THE INDIAN government has declared all of an estimated 40,000 Rohingya Muslims within its borders “illegal” and that it will deport them, regardless of United Nations refugee status.
India’s Home Affairs Minister Kiren Rijuju told parliament last week local authorities have been directed to identify, arrest and deport “illegal immigrants” including some 14,000 Rohingyas who are officially registered with the UN High Commissioner for Refugees (UNHCR).
“They are doing it, we can’t stop them from registering. But we are not signatory to the accord on refugees,” said Rijuju as quoted by the Hindustan Times newspaper.
The minister, a prominent member of Hindu nationalist Narendra Modi’s government, cited India’s limited resources to host refugees and claimed Rohingya migrants pose a national security threat.
“As far as we are concerned, they are all illegal immigrants. They have no basis to live here. Anybody who is an illegal migrant will be deported,” he said.
The Rohingya are a persecuted, stateless minority from Buddhist-majority Burma (Myanmar), who have fled in the hundreds of thousands in recent years. Some one million remain in Burma, whose communities are subject to social marginalisation, official discrimination and communal violence.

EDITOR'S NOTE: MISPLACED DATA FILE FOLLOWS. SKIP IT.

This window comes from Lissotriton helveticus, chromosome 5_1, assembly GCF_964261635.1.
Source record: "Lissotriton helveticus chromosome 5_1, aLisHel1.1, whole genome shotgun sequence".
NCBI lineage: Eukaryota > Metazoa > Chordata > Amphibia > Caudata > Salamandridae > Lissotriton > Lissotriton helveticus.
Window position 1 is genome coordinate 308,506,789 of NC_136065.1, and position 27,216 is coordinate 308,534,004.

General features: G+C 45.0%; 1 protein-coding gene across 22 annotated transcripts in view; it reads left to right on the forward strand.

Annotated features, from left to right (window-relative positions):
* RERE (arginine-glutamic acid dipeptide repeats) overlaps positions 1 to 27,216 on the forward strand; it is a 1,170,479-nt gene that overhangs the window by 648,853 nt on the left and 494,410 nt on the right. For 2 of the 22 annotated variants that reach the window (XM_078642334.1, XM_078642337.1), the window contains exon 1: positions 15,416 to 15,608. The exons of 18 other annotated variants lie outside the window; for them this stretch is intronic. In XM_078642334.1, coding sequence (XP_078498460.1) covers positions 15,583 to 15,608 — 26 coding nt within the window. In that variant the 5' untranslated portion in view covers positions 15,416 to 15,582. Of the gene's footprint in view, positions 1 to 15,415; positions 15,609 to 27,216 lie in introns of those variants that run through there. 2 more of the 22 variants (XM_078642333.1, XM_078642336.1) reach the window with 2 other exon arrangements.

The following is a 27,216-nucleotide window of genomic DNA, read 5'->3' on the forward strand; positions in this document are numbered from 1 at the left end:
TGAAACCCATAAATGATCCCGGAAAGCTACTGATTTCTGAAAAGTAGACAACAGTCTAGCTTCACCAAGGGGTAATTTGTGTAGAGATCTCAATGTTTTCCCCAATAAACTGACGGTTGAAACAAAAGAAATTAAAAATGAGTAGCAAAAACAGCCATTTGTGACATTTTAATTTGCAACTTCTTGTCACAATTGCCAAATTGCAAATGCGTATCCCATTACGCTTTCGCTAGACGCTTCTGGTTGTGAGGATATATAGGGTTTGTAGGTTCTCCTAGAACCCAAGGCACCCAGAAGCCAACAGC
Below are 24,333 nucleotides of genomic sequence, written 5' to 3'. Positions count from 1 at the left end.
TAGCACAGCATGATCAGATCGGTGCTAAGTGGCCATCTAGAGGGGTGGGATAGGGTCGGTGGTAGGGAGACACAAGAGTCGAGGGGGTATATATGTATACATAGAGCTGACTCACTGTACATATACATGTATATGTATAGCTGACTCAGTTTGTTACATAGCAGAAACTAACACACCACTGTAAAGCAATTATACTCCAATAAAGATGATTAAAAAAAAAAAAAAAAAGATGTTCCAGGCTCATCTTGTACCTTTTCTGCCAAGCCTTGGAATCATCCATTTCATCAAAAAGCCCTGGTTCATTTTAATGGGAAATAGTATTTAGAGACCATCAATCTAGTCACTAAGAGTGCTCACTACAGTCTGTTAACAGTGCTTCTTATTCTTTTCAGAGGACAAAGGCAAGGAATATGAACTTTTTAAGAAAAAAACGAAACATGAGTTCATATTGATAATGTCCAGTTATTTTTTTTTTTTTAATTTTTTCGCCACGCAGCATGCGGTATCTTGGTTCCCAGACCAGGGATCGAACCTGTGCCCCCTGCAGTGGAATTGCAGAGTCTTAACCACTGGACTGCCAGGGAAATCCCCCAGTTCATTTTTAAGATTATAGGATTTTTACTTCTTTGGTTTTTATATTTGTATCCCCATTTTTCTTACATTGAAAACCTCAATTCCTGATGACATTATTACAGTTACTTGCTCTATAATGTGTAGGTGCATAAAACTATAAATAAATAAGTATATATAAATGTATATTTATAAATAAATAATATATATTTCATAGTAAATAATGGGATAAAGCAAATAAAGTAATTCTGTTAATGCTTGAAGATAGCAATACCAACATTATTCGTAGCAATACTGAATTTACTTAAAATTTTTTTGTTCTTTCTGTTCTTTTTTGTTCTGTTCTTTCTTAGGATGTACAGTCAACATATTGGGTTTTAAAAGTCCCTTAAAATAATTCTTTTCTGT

More than 75,000 people are said to have fled across the Bangladeshi border since clashes with the military broke out in October 2016, leading to a harsh crackdown by Burmese authorities.
India imposes strict immigration laws on all foreign citizens. This announcement of a crackdown against migrants, however, comes amid rising Hindu nationalism and anti-Muslim sentiment which have seen a rise in violent assaults and deaths among its minority Muslim community.
A recent report showed in 2016, there were more than 700 incidents of communal violence which killed 86 and injured more than 2,000 people. Many of these attacks were on members of India’s Muslim community, which represents some 15 percent of the population.
UN Secretary-General Antonio Guterres has expressed concern over the announcement.
“Obviously, we have our concerns about the treatment of refugees. Once refugees are registered, they are not to be returned to countries where they fear persecution,” a spokesman for Guterres told reporters on Monday as quoted by the Times of India.
The UN said India cannot forcibly return people to danger in their country of origin under the non-refoulement principle of customary international law.